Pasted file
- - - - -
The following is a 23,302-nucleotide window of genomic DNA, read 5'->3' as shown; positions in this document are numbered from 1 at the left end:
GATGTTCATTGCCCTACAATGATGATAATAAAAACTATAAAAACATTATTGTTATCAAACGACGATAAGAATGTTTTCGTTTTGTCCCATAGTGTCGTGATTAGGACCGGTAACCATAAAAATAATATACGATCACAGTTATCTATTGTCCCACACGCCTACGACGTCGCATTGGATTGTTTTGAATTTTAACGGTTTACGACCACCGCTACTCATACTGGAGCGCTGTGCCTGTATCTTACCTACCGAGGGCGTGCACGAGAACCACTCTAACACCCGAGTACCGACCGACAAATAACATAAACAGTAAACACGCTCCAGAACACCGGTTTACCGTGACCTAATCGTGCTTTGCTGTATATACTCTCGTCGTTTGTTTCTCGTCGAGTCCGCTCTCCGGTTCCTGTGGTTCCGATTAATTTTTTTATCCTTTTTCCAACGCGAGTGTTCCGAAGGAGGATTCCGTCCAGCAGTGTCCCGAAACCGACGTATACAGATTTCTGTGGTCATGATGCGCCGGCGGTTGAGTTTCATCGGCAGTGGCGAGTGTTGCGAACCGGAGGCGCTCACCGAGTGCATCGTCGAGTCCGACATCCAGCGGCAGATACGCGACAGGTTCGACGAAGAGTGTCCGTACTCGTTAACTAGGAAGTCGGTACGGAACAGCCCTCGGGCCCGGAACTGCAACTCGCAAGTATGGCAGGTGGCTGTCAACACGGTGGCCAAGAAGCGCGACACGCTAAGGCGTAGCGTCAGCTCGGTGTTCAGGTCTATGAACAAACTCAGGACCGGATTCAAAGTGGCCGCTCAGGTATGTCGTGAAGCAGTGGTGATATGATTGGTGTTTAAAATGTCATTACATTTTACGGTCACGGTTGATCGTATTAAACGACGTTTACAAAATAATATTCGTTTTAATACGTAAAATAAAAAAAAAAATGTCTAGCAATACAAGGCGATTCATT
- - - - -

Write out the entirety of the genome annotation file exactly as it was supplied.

The following is a 23,302-nucleotide window of genomic DNA, read 5'->3' as shown; positions in this document are numbered from 1 at the left end:
GATGTTCATTGCCCTACAATGATGATAATAAAAACTATAAAAACATTATTGTTATCAAACGACGATAAGAATGTTTTCGTTTTGTCCCATAGTGTCGTGATTAGGACCGGTAACCATAAAAATAATATACGATCACAGTTATCTATTGTCCCACACGCCTACGACGTCGCATTGGATTGTTTTGAATTTTAACGGTTTACGACCACCGCTACTCATACTGGAGCGCTGTGCCTGTATCTTACCTACCGAGGGCGTGCACGAGAACCACTCTAACACCCGAGTACCGACCGACAAATAACATAAACAGTAAACACGCTCCAGAACACCGGTTTACCGTGACCTAATCGTGCTTTGCTGTATATACTCTCGTCGTTTGTTTCTCGTCGAGTCCGCTCTCCGGTTCCTGTGGTTCCGATTAATTTTTTTATCCTTTTTCCAACGCGAGTGTTCCGAAGGAGGATTCCGTCCAGCAGTGTCCCGAAACCGACGTATACAGATTTCTGTGGTCATGATGCGCCGGCGGTTGAGTTTCATCGGCAGTGGCGAGTGTTGCGAACCGGAGGCGCTCACCGAGTGCATCGTCGAGTCCGACATCCAGCGGCAGATACGCGACAGGTTCGACGAAGAGTGTCCGTACTCGTTAACTAGGAAGTCGGTACGGAACAGCCCTCGGGCCCGGAACTGCAACTCGCAAGTATGGCAGGTGGCTGTCAACACGGTGGCCAAGAAGCGCGACACGCTAAGGCGTAGCGTCAGCTCGGTGTTCAGGTCTATGAACAAACTCAGGACCGGATTCAAAGTGGCCGCTCAGGTATGTCGTGAAGCAGTGGTGATATGATTGGTGTTTAAAATGTCATTACATTTTACGGTCACGGTTGATCGTATTAAACGACGTTTACAAAATAATATTCGTTTTAATACGTAAAATAAAAAAAAAAATGTCTAGCAATACAAGGCGATTCATT